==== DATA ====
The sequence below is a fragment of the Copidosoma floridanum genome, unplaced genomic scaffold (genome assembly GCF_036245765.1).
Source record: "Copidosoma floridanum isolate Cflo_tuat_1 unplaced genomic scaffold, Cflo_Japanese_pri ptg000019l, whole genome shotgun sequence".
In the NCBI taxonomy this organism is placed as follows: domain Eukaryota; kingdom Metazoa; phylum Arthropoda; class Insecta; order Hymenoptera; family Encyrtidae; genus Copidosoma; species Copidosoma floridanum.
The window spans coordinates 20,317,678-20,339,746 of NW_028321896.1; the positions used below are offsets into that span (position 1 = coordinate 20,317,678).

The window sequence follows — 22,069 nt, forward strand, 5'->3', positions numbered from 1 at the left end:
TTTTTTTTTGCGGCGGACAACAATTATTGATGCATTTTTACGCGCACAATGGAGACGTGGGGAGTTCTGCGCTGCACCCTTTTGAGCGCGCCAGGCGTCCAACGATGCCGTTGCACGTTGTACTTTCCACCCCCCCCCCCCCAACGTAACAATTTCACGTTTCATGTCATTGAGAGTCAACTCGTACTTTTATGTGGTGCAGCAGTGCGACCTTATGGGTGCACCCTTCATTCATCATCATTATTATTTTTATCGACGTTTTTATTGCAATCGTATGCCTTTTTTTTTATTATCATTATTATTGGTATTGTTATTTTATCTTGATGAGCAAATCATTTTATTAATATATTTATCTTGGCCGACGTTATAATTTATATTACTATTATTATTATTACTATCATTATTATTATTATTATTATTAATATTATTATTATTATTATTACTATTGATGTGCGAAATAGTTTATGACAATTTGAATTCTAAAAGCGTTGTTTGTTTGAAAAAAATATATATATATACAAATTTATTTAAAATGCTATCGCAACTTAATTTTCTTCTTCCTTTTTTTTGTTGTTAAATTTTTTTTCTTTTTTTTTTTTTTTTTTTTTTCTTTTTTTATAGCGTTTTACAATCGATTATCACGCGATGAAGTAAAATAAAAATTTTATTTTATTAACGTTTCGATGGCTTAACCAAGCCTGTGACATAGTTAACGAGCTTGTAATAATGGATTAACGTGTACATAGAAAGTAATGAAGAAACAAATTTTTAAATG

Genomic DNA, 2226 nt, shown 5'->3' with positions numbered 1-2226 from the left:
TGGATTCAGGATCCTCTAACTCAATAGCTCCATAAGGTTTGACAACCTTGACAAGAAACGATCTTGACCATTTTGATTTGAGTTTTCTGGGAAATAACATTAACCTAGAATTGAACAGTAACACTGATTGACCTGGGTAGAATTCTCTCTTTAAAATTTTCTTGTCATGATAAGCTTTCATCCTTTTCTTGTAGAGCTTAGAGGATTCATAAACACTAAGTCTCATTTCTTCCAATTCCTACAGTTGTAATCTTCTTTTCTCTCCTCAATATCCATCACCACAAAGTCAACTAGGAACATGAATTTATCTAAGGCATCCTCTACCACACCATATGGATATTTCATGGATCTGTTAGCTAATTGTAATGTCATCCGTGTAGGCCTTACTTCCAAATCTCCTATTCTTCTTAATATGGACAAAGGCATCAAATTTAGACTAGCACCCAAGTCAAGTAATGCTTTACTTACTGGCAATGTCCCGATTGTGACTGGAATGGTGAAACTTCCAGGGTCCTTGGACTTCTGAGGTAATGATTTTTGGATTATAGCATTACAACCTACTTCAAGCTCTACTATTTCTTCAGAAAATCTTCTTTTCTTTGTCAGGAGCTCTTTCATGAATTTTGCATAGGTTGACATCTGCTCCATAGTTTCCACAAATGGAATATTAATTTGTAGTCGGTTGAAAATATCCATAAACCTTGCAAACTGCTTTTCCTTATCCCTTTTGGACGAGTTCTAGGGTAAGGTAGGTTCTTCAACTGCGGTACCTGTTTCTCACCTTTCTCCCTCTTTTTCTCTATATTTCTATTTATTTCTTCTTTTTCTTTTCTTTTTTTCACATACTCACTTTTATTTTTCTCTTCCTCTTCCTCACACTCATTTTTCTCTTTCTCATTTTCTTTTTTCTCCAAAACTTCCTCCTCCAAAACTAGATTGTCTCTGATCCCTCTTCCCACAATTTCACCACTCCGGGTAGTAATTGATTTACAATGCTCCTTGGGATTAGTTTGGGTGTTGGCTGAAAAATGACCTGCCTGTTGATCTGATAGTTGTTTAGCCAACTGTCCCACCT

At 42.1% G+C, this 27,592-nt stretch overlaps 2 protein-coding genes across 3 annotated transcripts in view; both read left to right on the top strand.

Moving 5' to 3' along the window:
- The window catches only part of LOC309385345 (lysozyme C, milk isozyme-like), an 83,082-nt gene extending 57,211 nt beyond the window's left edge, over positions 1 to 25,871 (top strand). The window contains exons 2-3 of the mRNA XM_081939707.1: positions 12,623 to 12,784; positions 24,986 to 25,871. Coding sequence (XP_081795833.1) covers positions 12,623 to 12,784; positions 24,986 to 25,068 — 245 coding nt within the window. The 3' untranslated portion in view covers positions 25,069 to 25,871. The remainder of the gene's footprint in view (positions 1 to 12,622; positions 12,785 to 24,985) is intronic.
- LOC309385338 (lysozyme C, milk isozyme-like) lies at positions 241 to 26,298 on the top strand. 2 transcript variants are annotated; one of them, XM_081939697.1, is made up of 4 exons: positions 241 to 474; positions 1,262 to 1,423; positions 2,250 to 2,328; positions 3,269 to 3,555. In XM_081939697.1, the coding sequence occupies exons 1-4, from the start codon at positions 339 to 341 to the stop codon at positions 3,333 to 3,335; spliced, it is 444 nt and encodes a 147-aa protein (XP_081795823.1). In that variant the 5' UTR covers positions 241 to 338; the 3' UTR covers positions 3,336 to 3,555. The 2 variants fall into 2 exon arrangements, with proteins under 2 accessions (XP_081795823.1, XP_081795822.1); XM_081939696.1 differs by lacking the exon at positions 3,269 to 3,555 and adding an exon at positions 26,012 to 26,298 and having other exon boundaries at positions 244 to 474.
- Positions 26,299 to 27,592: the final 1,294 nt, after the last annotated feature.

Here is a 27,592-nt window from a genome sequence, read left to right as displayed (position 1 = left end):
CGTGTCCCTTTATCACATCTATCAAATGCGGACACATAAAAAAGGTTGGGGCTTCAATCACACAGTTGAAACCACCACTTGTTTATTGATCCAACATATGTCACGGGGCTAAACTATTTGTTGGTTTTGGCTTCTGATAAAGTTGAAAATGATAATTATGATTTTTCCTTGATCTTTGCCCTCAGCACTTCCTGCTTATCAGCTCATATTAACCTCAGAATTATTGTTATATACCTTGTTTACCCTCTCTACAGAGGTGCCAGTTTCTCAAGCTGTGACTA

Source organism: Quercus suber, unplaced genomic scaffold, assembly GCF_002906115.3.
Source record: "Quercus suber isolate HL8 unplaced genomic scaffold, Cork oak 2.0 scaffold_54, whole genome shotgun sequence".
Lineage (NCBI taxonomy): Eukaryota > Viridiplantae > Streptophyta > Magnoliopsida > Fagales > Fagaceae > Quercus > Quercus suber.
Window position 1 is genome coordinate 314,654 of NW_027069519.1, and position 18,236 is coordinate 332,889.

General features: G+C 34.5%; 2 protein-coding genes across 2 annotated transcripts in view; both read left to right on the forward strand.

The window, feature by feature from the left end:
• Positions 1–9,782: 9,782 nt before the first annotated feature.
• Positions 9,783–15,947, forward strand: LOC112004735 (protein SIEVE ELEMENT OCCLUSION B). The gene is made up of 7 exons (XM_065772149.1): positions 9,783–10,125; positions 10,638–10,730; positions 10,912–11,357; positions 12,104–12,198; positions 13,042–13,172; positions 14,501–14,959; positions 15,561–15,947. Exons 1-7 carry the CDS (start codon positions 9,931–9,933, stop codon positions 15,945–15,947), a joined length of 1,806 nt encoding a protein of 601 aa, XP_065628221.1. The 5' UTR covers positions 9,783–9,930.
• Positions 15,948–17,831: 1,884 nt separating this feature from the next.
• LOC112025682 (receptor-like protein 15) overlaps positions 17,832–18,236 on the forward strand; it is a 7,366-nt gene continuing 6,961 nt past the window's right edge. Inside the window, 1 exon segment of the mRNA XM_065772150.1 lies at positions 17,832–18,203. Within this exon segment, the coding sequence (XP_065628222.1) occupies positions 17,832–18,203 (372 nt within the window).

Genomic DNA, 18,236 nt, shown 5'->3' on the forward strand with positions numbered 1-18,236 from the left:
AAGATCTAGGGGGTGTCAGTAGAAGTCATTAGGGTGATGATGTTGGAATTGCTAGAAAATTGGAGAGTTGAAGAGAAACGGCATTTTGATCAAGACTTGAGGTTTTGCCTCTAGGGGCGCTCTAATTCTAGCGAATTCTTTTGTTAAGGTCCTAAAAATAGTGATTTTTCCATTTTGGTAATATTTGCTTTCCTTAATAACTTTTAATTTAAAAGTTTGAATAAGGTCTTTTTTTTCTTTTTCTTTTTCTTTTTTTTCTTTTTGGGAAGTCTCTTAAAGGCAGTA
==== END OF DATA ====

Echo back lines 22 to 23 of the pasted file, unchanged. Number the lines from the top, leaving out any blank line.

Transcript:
• Positions 1–9,782: 9,782 nt before the first annotated feature.
• Positions 9,783–15,947, forward strand: LOC112004735 (protein SIEVE ELEMENT OCCLUSION B). The gene is made up of 7 exons (XM_065772149.1): positions 9,783–10,125; positions 10,638–10,730; positions 10,912–11,357; positions 12,104–12,198; positions 13,042–13,172; positions 14,501–14,959; positions 15,561–15,947. Exons 1-7 carry the CDS (start codon positions 9,931–9,933, stop codon positions 15,945–15,947), a joined length of 1,806 nt encoding a protein of 601 aa, XP_065628221.1. The 5' UTR covers positions 9,783–9,930.